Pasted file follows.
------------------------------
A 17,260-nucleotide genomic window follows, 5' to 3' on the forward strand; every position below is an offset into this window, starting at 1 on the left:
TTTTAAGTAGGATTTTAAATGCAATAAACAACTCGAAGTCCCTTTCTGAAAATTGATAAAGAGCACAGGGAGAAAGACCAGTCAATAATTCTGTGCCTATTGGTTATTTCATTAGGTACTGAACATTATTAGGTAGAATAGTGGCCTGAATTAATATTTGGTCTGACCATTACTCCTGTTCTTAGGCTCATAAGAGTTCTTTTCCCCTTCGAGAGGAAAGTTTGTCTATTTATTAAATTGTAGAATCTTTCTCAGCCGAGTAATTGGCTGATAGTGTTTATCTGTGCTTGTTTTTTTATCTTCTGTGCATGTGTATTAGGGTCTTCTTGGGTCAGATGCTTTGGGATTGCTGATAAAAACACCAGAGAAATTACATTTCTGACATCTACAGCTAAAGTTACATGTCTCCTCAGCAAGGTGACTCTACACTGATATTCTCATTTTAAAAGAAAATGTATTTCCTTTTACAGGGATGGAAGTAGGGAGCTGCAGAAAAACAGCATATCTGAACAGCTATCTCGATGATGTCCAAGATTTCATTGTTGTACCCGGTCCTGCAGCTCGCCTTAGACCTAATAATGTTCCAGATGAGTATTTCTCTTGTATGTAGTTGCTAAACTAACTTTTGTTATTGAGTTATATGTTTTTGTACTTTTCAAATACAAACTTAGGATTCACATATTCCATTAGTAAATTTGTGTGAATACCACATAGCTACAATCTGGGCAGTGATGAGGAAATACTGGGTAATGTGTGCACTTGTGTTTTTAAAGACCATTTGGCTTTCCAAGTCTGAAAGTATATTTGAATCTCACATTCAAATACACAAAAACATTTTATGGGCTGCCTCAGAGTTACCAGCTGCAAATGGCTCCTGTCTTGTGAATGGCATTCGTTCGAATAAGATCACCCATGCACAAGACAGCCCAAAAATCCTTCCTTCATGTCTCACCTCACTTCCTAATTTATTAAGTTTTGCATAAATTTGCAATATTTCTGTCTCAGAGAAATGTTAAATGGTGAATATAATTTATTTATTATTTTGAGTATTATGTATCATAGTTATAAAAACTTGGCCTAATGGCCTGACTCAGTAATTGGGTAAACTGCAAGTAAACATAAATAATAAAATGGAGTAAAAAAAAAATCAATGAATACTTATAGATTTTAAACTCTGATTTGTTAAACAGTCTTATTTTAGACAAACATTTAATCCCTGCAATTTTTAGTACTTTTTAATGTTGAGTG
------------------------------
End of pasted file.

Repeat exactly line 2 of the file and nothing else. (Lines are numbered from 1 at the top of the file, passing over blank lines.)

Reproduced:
TTTTAAGTAGGATTTTAAATGCAATAAACAACTCGAAGTCCCTTTCTGAAAATTGATAAAGAGCACAGGGAGAAAGACCAGTCAATAATTCTGTGCCTATTGGTTATTTCATTAGGTACTGAACATTATTAGGTAGAATAGTGGCCTGAATTAATATTTGGTCTGACCATTACTCCTGTTCTTAGGCTCATAAGAGTTCTTTTCCCCTTCGAGAGGAAAGTTTGTCTATTTATTAAATTGTAGAATCTTTCTCAGCCGAGTAATTGGCTGATAGTGTTTATCTGTGCTTGTTTTTTTATCTTCTGTGCATGTGTATTAGGGTCTTCTTGGGTCAGATGCTTTGGGATTGCTGATAAAAACACCAGAGAAATTACATTTCTGACATCTACAGCTAAAGTTACATGTCTCCTCAGCAAGGTGACTCTACACTGATATTCTCATTTTAAAAGAAAATGTATTTCCTTTTACAGGGATGGAAGTAGGGAGCTGCAGAAAAACAGCATATCTGAACAGCTATCTCGATGATGTCCAAGATTTCATTGTTGTACCCGGTCCTGCAGCTCGCCTTAGACCTAATAATGTTCCAGATGAGTATTTCTCTTGTATGTAGTTGCTAAACTAACTTTTGTTATTGAGTTATATGTTTTTGTACTTTTCAAATACAAACTTAGGATTCACATATTCCATTAGTAAATTTGTGTGAATACCACATAGCTACAATCTGGGCAGTGATGAGGAAATACTGGGTAATGTGTGCACTTGTGTTTTTAAAGACCATTTGGCTTTCCAAGTCTGAAAGTATATTTGAATCTCACATTCAAATACACAAAAACATTTTATGGGCTGCCTCAGAGTTACCAGCTGCAAATGGCTCCTGTCTTGTGAATGGCATTCGTTCGAATAAGATCACCCATGCACAAGACAGCCCAAAAATCCTTCCTTCATGTCTCACCTCACTTCCTAATTTATTAAGTTTTGCATAAATTTGCAATATTTCTGTCTCAGAGAAATGTTAAATGGTGAATATAATTTATTTATTATTTTGAGTATTATGTATCATAGTTATAAAAACTTGGCCTAATGGCCTGACTCAGTAATTGGGTAAACTGCAAGTAAACATAAATAATAAAATGGAGTAAAAAAAAAATCAATGAATACTTATAGATTTTAAACTCTGATTTGTTAAACAGTCTTATTTTAGACAAACATTTAATCCCTGCAATTTTTAGTACTTTTTAATGTTGAGTG